The US tax code is infamous for its complexity, and the 2017 Tax Cuts and Jobs Act (love it or hate it) makes things even more complicated than before for therapists in private practice. Does the new 20% deduction apply to therapy practices set up as sole proprietorships? LLCs? PLLCs? S-corps? Is a therapy practice considered a Specified Service Business? If it is, does this mean you don’t get the 20% deduction? Does the 20% deduction apply to all your income from a pass-through business? What is a pass-through business anyway? Since my wife is a therapist in private practice and I’m a consultant in private practice, I’ve been researching all these questions and more, and want to try and make sense of this mess for all of us.
First, however, a disclaimer. I’m not a tax professional, and even if I was, the following is intended as a general overview and is not tax advice for any particular person or business. For such tax advice you should contact your tax professional. However, the following should at least help you ask the right questions.
The simplest way to present how this complicated new law affects you as a therapist in private practice is with a Q&A format, so here goes.
Q. My practice is a sole proprietorship / LLC / PLLC / S-corp. Is this considered a pass-through or flow-through entity or business?
A. Pass-through or flow-through entities or businesses are companies that do not pay any income tax because their profits are passed on in their entirety to the owner(s), who then pay any taxes due on profits and/or W2 wages they receive from that business. This includes the following entities relevant for solo therapists in private practice:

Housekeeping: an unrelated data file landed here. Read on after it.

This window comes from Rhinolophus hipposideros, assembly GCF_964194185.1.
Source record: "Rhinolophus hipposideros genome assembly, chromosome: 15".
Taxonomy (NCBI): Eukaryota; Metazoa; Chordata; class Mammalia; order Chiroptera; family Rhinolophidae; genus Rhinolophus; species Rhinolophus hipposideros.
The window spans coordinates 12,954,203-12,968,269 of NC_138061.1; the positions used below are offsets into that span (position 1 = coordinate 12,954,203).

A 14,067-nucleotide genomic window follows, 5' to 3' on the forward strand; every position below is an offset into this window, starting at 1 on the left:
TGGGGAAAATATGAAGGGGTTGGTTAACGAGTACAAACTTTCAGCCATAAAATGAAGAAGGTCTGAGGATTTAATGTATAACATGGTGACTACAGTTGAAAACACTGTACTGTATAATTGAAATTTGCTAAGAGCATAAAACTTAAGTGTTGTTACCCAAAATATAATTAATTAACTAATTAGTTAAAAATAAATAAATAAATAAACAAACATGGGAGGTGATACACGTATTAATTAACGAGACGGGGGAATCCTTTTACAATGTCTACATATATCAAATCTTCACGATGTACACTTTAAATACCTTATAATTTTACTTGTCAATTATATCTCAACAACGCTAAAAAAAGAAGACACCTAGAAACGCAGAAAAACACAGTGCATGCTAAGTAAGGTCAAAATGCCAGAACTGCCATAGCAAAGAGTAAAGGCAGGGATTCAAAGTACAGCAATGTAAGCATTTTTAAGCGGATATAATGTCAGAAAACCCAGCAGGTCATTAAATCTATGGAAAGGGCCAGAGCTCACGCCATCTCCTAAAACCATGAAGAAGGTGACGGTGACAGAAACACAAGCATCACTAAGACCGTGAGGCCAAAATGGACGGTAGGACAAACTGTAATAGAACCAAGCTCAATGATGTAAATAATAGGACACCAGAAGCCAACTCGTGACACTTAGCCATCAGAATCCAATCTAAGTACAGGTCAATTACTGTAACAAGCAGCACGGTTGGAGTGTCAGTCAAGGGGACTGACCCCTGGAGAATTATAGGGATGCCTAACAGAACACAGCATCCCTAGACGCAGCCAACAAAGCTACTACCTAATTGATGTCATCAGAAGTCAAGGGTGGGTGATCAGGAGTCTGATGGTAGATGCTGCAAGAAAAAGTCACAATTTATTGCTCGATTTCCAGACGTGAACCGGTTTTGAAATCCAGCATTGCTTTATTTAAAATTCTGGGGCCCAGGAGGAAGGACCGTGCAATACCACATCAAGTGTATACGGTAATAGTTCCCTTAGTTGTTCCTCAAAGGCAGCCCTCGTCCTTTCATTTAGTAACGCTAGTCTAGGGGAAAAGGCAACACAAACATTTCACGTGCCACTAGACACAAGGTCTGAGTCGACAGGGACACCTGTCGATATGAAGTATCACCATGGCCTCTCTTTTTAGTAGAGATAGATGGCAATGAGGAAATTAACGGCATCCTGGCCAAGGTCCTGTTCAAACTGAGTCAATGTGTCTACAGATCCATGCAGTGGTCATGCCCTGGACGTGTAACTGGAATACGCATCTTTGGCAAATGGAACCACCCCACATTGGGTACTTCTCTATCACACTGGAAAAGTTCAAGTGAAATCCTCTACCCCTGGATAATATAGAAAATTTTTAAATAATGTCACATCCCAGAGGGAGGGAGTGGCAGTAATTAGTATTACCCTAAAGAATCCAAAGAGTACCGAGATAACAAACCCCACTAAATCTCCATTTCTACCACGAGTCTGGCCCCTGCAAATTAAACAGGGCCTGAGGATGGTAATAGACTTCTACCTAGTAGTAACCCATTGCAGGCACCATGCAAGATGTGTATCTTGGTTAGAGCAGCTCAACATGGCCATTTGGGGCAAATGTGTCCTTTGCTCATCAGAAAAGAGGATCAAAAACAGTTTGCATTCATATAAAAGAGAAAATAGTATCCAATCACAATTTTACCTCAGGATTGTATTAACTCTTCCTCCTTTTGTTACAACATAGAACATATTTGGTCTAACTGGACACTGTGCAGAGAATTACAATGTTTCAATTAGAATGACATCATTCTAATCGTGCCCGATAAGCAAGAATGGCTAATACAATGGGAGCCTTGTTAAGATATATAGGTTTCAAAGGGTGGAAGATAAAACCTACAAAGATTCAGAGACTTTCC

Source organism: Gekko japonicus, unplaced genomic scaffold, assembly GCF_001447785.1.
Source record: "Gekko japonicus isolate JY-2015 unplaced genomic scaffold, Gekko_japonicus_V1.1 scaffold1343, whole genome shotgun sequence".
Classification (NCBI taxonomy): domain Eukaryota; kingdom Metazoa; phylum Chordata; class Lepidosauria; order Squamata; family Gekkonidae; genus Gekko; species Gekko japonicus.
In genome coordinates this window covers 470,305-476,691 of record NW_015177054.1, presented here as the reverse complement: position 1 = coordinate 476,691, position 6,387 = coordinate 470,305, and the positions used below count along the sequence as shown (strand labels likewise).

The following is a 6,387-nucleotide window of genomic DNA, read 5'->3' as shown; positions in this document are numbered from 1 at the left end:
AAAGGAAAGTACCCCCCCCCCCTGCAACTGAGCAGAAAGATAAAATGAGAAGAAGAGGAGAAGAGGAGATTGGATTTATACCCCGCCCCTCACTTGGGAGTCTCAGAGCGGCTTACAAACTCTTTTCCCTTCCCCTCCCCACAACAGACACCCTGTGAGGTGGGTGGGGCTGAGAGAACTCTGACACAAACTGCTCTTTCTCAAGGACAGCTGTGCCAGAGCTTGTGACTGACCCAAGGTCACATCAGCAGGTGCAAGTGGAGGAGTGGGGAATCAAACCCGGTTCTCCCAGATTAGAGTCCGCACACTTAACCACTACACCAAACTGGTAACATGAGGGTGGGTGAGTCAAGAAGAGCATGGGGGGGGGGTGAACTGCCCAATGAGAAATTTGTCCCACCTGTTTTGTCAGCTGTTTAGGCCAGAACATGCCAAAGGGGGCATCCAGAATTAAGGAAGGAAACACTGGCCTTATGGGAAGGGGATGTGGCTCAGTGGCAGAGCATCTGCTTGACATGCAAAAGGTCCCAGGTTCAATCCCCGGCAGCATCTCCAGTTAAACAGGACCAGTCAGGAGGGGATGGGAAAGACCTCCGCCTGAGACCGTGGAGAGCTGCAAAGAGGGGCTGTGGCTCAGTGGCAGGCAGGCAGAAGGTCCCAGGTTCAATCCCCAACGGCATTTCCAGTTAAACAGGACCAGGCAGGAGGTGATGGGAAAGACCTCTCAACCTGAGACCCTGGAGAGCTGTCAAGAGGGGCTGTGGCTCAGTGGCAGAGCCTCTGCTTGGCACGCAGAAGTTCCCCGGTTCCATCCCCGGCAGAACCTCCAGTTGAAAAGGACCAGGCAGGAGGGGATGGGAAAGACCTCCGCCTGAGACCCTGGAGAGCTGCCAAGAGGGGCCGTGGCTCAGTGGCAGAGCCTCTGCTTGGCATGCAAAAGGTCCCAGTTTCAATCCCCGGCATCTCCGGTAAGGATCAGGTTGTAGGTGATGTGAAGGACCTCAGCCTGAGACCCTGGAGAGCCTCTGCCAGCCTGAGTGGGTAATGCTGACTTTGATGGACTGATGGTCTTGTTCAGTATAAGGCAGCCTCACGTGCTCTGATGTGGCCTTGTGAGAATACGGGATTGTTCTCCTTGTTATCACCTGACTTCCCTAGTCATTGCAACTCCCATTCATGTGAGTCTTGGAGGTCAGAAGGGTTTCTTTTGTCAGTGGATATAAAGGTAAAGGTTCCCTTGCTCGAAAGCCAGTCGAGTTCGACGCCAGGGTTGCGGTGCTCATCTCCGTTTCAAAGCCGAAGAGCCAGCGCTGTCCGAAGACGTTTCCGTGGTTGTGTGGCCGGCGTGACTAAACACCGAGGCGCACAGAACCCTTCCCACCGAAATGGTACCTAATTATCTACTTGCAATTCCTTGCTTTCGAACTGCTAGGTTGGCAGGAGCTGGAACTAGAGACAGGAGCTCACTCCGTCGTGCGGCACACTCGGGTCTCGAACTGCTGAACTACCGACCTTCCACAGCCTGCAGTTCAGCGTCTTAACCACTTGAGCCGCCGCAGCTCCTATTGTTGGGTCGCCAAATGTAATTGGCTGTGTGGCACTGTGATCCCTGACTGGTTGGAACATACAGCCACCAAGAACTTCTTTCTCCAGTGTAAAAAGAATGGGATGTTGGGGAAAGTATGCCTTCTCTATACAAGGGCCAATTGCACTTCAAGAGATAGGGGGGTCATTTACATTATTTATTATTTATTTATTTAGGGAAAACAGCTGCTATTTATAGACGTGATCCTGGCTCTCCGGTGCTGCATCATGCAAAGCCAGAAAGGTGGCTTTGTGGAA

- Sole proprietorships (including sole-member LLCs or PLLCs where you did not elect to have them treated by the IRS as an S-corp)
- S-corps (including sole-member LLCs or PLLCs where you made the election to have them treated by the IRS as an S-corp)
- Partnerships (including multi-member LLCs and PLLCs)
Q. Does it make sense to change to a C-corp to take advantage of the 21% tax rate for those?
A. It’s true that a C-corp’s profit is taxed at 21%, but then, once you distribute the remaining money to your personal accounts, it’ll be taxed again as individual income that will not have the benefit of the 20% deduction for qualified business income. Thus, from a pure tax perspective, changing to a C-corp is probably a bad idea in most cases.
Q. Is a therapy practice considered a qualified trade or business?
A. This is one of those areas that will likely be subject to evolving rules from the IRS and bears watching. However, at first blush it appears that a therapy practice would not be considered a qualified business because (a) it is in the health field, and even if it wasn’t, (b) it can be described as a business where the principal asset of the business is the reputation or skill of one or more of its employees. Thus, a therapy practice will likely be deemed a specified service business (SSB).
Q. Does this mean the 20% deduction is not available to therapists in private practice?